RE: Spa Orchestra
Thanks for your excellent feature on the Scarborough Spa Orchestra the other week.
(I must add that I wished this precious gem ‘the last seaside orchestra’ was in safer hands than the current council - my own view)
I would like to draw your attention to a forthcoming gala concert that has a very special significance for the musical heritage of this town.
On August 2 the orchestra in their 100th year will celebrate Yokshire. Scarborough’s own unsung hero of music will be remembered with the performance of a work last heard at the Spa over 70 decades ago.
Eric Fenby was born 1906 in Candler Street, he attended Gladstone Road school and was a chorister at Holy Trinity Church. Later he was to become organist there and at St Martin’s Church, on occasions he played to accompany the films at what is now the Futurist Theatre.
Inspired by the Spa Orchestra then under Alick Maclean, he went on to find a unique place in musical history as portrayed in the highly successful Ken Russell film abut composer Frederick Delius - A Song of Summer.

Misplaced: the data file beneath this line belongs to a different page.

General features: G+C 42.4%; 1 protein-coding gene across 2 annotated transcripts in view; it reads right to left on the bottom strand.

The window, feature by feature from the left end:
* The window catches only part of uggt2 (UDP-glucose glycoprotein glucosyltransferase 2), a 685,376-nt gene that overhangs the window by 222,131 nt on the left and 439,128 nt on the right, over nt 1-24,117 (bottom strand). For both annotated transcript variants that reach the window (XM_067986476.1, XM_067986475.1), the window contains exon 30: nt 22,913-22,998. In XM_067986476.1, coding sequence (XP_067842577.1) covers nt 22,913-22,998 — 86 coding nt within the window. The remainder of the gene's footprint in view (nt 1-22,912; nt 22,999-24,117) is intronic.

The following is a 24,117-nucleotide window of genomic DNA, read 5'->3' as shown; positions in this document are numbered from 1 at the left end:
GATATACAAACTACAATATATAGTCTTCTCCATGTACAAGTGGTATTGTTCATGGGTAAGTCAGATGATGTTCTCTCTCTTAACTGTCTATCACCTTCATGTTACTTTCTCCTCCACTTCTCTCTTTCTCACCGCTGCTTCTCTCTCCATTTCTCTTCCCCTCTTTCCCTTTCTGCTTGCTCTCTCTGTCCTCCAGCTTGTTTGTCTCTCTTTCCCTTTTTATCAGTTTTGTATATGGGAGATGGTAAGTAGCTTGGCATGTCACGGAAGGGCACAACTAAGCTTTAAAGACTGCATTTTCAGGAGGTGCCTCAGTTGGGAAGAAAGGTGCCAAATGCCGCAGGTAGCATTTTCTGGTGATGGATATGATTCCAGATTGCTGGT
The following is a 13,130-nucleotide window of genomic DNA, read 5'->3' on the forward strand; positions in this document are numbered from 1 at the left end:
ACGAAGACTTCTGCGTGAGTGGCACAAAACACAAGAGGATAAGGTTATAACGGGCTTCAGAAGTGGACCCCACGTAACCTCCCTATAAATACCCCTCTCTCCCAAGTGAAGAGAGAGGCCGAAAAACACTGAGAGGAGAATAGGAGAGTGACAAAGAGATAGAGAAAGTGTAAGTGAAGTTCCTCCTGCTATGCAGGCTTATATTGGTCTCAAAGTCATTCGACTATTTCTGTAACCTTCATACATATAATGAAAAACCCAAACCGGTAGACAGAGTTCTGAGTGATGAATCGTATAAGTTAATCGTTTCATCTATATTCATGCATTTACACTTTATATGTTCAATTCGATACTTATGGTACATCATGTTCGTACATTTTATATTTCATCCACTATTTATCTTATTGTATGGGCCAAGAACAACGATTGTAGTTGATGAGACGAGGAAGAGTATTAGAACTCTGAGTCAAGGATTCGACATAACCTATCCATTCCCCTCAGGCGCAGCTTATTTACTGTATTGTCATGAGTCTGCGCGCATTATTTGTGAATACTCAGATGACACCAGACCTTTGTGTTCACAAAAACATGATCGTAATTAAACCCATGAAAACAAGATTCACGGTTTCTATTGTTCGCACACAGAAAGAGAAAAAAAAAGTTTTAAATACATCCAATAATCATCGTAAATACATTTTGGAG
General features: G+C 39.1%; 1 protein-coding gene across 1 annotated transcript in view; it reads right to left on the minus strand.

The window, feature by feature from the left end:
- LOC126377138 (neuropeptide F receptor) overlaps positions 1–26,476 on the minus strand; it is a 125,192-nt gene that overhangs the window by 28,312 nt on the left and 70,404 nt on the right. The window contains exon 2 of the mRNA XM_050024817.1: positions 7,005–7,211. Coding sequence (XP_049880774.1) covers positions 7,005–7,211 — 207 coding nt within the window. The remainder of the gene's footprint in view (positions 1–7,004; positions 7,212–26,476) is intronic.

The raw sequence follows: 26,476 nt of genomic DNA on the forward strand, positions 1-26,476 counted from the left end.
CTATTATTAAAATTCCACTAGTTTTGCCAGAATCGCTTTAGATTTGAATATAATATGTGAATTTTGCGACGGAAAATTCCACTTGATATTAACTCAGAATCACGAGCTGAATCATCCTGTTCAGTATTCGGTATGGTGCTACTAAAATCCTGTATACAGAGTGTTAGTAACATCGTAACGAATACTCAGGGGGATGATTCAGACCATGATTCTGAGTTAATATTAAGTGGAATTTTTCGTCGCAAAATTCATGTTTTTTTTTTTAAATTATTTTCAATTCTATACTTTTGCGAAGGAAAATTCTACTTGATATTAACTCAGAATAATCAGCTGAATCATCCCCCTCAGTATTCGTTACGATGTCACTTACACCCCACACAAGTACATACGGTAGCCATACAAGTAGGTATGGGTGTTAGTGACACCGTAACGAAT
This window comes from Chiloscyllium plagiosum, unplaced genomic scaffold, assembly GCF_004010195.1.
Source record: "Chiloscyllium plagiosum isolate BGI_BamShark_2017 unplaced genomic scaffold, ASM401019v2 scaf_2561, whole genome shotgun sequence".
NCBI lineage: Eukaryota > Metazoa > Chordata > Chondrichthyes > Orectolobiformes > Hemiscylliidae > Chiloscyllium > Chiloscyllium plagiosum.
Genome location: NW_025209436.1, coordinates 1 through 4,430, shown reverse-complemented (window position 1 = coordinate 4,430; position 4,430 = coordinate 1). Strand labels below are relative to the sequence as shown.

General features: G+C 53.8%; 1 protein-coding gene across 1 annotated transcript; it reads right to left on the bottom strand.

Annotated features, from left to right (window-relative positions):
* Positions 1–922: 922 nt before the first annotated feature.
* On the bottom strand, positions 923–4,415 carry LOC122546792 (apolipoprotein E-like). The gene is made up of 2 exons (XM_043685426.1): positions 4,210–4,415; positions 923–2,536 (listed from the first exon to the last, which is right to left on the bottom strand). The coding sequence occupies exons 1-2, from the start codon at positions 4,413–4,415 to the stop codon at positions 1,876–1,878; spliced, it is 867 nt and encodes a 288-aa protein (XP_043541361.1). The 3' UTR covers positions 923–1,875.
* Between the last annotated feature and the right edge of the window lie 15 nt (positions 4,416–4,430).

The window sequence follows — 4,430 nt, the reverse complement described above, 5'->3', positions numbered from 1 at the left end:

Eric was close to Tom Laughton, famous hotelier and brother of actor Charles Laughton. It was Tom who persuaded Eric to develop on a little ditty that he whistled as they walked across Lockton Moor and to write it down.
Eric thought how this Yorkshire ditty On Ilkla Moor Bar Tat would sound in the style of another composer; somewhat in the mode of Joseph Copper on the BBC2 programme Face the Music years later.
Set to work on this task after years of devotion to Delius, Eric was shocked to see his new work advertised on various bill boards across the town - to be performed the following week to coincide with the cricket festival.
Nevertheless he rose to the occasion and produced a work that was so successful that it was played repeatedly at Spa concerts for years later. Now over 70 years later Paul Laidlaw is bringing Rossini on Ilkla Moor back to town.